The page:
Posts Tagged Evidence

Human Chromosome Number 2

Okay, first things first, I need to check if anybody noticed I haven’t had any internet access from home since last Friday thanks to my ruddy cheap ISP and was therefore unable to post anything last week. No? No-one? Good, good, the perception nanites are working. Moving on…


Now, we all know about chromosomes: they’re the things in our cells which hold our genes. Now, all the great apes have 24 pairs of chromosomes. This is fair enough, but (according to evolution) we are just as closely related to the great apes as they are to each other. So we should also have 24 pairs of chromosomes, correct?

But we don’t. Human beings only have 23 chromosome pairs.

Now, this isn’t a massive deal: chromosomal counts differ greatly within genus, and sometimes even within species. The plant genus Clarkia, for example, has species with chromosome counts of n = 5, 6, 7, 8, 9, 12, 14, 17, 18, and 26 (Lewis 1993). But chromosomes don’t just disappear: when they do, the victim of the mutation is missing a good quantity of, usually important, DNA. So what happened to the 24th human chromosome?

With everything I’ve just told you, a logical prediction can be made: at some point in our ancestry, but not in the ancestry of other great apes, two chromosomes must have joined. This isn’t a harmful mutation: the gene’s themselves are still viable, but they are now part of a single chromosome, not two.

Now, chromosomes have easily recognisable sequences at the ends, called telomeres, and another recognisable type of sequence in the centre called centromeres (0). Centromere’s are where the chromosome divides during reproduction.

Here’s a representation of what I’m talking about, with telomere’s represented by X’s and centromere’s represented by 0’s:


So, geneticists realised that if humans really are descended from apes, one of their chromosomes should have two (X’s) in the middle of it, with a pair of (0’s) flanking them. Keep in mind that if this isn’t found, common ancestry with apes is in big trouble: after all, how else could we lose a chromosome without it screwing us up?

Here’s a abstract representation of Human Chromosome Number 2, as discovered by geneticists who went looking for this pattern as a direct result of the theory of evolution.


“Evolution has made a testable prediction and has passed.”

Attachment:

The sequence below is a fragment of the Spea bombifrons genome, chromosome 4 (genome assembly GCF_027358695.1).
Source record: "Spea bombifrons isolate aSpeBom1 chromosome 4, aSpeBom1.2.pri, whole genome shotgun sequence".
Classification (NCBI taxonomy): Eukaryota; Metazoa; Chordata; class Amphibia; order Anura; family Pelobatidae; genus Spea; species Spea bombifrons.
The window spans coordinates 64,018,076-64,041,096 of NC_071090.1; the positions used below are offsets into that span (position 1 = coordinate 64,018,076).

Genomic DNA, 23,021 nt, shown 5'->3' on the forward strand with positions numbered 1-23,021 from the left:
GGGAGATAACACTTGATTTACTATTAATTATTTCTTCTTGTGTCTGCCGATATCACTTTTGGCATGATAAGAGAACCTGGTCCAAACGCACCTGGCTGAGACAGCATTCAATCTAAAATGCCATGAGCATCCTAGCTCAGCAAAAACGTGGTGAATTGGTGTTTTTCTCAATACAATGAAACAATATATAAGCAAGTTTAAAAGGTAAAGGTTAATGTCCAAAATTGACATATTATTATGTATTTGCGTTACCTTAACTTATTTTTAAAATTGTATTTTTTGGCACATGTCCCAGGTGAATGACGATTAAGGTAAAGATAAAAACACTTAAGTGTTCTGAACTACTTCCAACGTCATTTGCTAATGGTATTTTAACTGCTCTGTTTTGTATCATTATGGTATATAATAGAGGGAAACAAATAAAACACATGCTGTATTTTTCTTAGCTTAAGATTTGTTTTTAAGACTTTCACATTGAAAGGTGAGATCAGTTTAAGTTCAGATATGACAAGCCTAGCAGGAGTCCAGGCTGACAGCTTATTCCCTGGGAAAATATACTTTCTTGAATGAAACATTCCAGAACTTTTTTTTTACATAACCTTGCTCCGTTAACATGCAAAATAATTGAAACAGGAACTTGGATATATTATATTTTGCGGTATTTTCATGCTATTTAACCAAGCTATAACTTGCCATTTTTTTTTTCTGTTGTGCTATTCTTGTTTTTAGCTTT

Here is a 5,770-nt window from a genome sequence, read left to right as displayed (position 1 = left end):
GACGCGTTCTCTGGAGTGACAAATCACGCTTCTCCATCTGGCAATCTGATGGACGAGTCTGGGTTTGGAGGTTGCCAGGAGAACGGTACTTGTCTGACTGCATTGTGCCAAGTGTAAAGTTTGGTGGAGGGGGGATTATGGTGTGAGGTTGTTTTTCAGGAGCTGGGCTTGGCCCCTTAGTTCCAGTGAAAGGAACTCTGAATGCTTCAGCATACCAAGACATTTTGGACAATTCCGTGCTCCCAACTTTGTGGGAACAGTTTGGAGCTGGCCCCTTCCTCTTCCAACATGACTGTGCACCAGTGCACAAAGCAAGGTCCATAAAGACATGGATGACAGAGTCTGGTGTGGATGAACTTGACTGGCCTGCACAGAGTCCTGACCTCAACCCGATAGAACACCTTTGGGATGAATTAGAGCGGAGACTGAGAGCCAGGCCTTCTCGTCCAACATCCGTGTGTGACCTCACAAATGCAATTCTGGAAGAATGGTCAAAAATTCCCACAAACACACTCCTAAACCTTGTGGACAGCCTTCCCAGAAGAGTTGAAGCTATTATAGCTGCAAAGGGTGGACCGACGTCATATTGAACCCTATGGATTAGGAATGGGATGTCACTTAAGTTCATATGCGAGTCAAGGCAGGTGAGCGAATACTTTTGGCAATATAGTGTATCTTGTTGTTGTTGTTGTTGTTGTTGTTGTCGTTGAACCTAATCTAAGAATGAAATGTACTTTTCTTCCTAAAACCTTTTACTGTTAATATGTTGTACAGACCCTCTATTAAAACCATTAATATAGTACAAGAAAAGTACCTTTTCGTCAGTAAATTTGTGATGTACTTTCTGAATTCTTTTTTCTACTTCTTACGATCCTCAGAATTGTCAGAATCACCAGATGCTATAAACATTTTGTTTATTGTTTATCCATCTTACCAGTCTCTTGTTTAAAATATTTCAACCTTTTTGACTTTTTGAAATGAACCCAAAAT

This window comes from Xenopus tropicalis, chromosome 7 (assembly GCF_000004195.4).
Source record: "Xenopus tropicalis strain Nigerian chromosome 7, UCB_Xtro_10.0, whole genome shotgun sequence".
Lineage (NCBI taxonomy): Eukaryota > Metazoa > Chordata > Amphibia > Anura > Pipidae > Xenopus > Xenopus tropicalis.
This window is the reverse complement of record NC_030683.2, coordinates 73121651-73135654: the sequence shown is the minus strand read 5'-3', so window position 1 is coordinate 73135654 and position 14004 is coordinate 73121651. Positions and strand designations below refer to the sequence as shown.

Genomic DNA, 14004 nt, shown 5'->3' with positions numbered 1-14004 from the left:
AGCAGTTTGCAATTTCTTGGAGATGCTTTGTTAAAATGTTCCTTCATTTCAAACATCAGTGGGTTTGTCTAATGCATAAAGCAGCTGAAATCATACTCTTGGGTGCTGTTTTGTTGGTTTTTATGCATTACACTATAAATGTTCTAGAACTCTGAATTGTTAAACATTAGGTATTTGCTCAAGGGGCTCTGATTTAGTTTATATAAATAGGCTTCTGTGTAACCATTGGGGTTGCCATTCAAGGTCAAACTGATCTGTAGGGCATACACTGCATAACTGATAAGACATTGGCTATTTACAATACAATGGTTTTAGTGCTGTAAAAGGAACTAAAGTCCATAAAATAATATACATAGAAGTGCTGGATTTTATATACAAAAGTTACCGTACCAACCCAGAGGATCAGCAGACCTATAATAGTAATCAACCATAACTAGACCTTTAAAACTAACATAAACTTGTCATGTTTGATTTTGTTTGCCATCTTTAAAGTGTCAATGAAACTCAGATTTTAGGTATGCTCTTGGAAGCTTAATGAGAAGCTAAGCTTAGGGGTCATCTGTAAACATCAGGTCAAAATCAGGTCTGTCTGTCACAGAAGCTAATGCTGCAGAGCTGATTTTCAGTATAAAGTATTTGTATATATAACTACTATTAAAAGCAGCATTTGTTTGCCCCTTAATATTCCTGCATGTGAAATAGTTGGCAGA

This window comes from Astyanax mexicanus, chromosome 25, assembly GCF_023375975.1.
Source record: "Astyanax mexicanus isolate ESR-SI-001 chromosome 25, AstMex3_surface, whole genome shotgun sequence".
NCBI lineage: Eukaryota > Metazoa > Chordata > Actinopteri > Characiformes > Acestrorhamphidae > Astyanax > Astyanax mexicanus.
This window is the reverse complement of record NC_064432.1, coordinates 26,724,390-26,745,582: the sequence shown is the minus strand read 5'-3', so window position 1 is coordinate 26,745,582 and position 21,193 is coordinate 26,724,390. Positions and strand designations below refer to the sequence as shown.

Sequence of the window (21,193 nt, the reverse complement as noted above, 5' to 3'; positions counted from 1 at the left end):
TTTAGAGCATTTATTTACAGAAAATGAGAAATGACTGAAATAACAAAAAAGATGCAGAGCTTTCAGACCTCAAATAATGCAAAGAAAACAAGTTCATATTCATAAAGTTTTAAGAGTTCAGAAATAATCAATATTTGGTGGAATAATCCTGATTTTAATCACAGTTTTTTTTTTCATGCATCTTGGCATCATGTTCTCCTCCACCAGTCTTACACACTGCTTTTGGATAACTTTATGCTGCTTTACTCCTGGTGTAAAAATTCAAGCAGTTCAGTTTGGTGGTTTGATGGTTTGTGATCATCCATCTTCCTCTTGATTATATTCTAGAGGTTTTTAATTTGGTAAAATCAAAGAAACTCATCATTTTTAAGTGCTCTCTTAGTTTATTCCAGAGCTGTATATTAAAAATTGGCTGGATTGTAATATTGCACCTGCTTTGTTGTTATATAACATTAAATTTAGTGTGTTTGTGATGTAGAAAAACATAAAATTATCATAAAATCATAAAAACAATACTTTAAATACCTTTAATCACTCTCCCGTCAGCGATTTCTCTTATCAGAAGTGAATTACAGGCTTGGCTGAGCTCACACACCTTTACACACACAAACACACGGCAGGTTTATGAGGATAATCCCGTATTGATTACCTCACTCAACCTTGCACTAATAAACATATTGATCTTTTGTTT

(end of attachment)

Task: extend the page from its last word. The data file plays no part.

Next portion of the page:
— Kenneth Miller

No big surprise there if you accept the theory of evolution, but it is a pretty nice piece of evidence nonetheless: easy to understand and rather difficult to refute. If you take a look at the attempts of anti-evolutionist groups like Answers In Genesis (here), you’ll notice they never even try to explain HC2, instead simply asserting it’s not evidence for evolution and then throwing out red herrings and going off on strange tangents about information content. The closest they come to an explanation is a half-hearted admittal that maybe humans and apes were created with the same number of chromosomes. Hooray for ad hoc reasoning, I guess? I’ll let you judge which explanation is more satisfying.

This one I learned from the Dover v Kitzmiller Intelligent Design Trial Transcripts. Kudo’s to Ken Miller, who presented it during the trial. And apologies to the noble geneticists whose work I am simplifying (butchering would perhaps be a better term) to make this point. Please don’t send your armies of genespliced insect-men after me.

Send the insect-men! He still thinks I’m on his side, but he’s gone too far this time. The truth is, he’s just stalling for time to finish building his [OBSCURED BY PERCEPTION NANITES] and I can’t stand by any longer. Those poor porpoises!

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Non Chronological

Fun fact: this blog isn’t only about Game Development! Who knew?

A common response to creationists and creationism which I’ve seen during my debates (don’t worry, I’m not going to start ragging on religion: just the anti-evolution sentiment rampant in some minority groups), is to reference the “mountains of evidence” for evolution. Now, technically, this is a respectable response: 150 years worth of supporting data certainly qualifies as ‘mountains’ in my opinion. But the problem is that it’s not particularly persuasive: whether or not the evidential alps exist doesn’t matter one iota if nobody’s going to be inspired to go climbing them

So that’s why specifics are called for. Observations explained elegantly by the standard model, predictions based on it that turned out to be true, contradictions that cannot be reconciled by any other extant hypothesis or theory. They’re not rare, but they can be hard to extract from the mass of technical vocabulary written by scientists who don’t rate yet another piece of evidence for evolution very highly. The scientists already know about the ridiculously huge mountain of data they are simply adding to. Proving an already-proved theory doesn’t really excite them.

But with so much misinformation, quote-mining, selective-reporting, false-claims, hoaxes, wilful ignorance and, when all else fails, blatant lying out there, on the internet and in real life, such observations do excite me. Mostly because I’m kinda egotistical and I like being right.

So I’ll pick and choose some of the more interesting items here and there to discuss, to add a bit of variety to this blog and maybe to stir up a bit of trouble.

What does he mean “kinda”?

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